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Snail and Slug are closely related transcriptional repressors involved in embryonic patterning during metazoan development. In human cancer, aberrant expression of Snail and/or Slug has been correlated with invasive growth potential, a property primarily attributed to their ability to directly repress transcription of genes whose products are involved in cell-cell adhesion, such as E-cadherin, occludin, and claudins. To investigate the molecular mechanisms of alterations in epithelial cell fate mediated by aberrant expression of Snail or Slug, we analyzed the consequences of exogenous expression of these factors in human cancer cells. Aberrant expression of either Snail or Slug led to changes in cell morphology, the loss of normal cell-cell contacts, and the acquisition of invasive growth properties. Snail or Slug expression also promoted resistance to programmed cell death elicited by DNA damage. Detailed molecular analysis revealed direct transcriptional repression of multiple factors with well-documented roles in programmed cell death. Depletion of endogenous Snail by RNA interference led to increased sensitivity to DNA damage accompanied by increased expression of the proapoptotic factors identified as targets of Snail. Thus, aberrant expression of Snail or Slug may promote tumorigenesis through increased resistance to programmed cell death.
The product of the Drosophila Snail gene represents the founding member of a superfamily of transcriptional regulators (29). Members of this family have been implicated in the formation of mesoderm and neural crest, as well as in the pathological progression of epithelial tumors (16). In mammals, the best-characterized members of the Snail superfamily, Snail and Slug, have each been implicated in pathological alterations of the epithelial cell phenotype associated with the acquisition of invasive growth properties by tumors (29). The molecular mechanisms by which aberrant expression of Snail and/or Slug lead to phenotypic alterations in epithelial cells have been a topic of intense study. A primary conclusion from this body of work asserts that pathological expression of Snail and Slug in epithelial cells leads to loss of expression of key cell-cell adhesion molecules, such as E-cadherin, claudins, and occludin (3, 6, 14, 18).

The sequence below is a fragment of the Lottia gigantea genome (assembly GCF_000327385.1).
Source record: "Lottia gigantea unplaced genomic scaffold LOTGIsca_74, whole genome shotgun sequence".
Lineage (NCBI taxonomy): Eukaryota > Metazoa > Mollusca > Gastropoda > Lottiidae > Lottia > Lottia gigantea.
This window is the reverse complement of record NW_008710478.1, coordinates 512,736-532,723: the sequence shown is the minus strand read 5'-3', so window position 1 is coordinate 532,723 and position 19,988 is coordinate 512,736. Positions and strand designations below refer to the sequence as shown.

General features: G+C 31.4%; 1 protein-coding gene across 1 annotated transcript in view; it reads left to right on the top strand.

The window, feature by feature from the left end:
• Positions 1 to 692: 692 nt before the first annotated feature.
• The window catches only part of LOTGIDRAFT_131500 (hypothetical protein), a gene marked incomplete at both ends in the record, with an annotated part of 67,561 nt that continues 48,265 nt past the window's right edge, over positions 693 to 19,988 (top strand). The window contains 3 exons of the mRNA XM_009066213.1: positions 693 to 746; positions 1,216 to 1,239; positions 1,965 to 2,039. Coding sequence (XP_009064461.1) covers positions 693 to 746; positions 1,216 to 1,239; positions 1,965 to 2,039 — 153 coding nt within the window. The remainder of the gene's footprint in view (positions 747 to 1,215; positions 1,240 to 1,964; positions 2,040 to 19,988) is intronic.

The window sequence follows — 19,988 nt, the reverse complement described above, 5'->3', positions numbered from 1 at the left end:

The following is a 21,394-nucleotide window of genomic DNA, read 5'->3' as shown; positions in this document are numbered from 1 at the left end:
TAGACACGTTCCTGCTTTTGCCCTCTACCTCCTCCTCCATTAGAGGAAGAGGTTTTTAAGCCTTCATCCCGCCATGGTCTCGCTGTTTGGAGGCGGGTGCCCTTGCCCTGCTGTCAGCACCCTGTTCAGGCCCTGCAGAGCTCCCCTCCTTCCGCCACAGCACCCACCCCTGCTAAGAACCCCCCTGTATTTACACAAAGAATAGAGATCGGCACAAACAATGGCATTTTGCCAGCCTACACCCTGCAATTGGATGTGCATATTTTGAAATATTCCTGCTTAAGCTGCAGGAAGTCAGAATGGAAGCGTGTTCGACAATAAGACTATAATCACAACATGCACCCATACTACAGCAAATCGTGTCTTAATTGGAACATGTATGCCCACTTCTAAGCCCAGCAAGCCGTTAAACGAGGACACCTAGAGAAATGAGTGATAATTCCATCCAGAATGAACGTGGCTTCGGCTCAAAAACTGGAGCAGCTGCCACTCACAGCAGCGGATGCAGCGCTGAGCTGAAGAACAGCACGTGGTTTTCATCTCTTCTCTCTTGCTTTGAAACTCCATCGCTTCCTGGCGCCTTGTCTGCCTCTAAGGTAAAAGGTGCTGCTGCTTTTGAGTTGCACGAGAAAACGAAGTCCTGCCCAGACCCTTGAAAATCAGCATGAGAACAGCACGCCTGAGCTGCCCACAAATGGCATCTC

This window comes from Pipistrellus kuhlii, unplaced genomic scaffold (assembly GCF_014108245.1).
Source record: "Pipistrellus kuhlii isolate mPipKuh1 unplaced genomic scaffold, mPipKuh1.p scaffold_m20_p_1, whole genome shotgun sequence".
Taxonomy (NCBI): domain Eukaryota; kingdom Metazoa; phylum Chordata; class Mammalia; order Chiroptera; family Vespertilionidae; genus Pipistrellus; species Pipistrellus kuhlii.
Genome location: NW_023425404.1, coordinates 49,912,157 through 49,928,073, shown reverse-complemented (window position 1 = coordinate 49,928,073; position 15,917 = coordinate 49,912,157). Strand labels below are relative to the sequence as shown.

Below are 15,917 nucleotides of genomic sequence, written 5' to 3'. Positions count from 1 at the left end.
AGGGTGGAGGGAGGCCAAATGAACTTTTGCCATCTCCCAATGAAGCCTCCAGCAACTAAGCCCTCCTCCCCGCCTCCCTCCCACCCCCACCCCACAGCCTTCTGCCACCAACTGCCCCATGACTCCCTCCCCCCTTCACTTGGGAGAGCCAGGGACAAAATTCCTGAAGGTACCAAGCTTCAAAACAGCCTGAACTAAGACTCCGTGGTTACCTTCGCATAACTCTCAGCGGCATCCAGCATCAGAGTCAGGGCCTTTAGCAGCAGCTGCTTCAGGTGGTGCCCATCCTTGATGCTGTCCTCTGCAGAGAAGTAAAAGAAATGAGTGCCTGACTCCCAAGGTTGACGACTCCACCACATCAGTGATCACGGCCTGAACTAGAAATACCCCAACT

The Snail superfamily is characterized by a common protein organization. Family members contain a highly conserved region at the carboxyl terminus of the protein containing four to six zinc fingers of the C2H2 type (16, 29). The zinc fingers mediate sequence-specific interactions with DNA. Snail superfamily members bind specifically to consensus binding sites that contain the core sequence CAGGTG (16, 29). This motif constitutes a subset of the E-box (CANNTG), the conserved binding site of basic helix-loop-helix transcription factors (29). The amino termini of the superfamily are less well conserved, although most vertebrate members contain the evolutionarily conserved SNAG (for Snail/Gfi) domain at their extreme amino termini (16, 29). In addition, a conserved sequence motif near the zinc fingers differentiates Slug genes from other members of the superfamily (16, 29).
Snail superfamily members function as transcriptional repressors (16, 29). Transcriptional repression function is associated with various conserved protein domains. In vertebrates, the SNAG domain is essential to transcriptional repression function of Snail family members. Drosophila Snail lacks the SNAG domain, yet it still functions as a transcriptional repressor, through interaction with a well-characterized corepressor, CtBP (16, 29). Consensus sequences for interaction with CtBP are found in some, but not all, members of the Snail superfamily (29).
The Snail gene is essential for normal development of both Drosophila melanogaster (21) and mice (7). Homozygous null embryos in both species fail to produce mesoderm, resulting in a failure to gastrulate (7). The failure of mesodermal specification in Snail mutant embryos led to the characterization of Snail as a master regulator of epithelial to mesenchymal transitions (21). Slug, in contrast, is not essential for normal development in the mouse. Homozygous null animals are viable and fertile (23). Despite the lack of an embryonic lethal phenotype in mice, Slug has been implicated in epithelial to mesenchymal transitions during development in other vertebrates. In embryogenesis in the chick and in Xenopus sp., Slug function is required for specification of neural crest (21, 29). Thus, Snail and Slug function to promote cell fate changes during development, leading to the production of migratory, mesenchymal cells.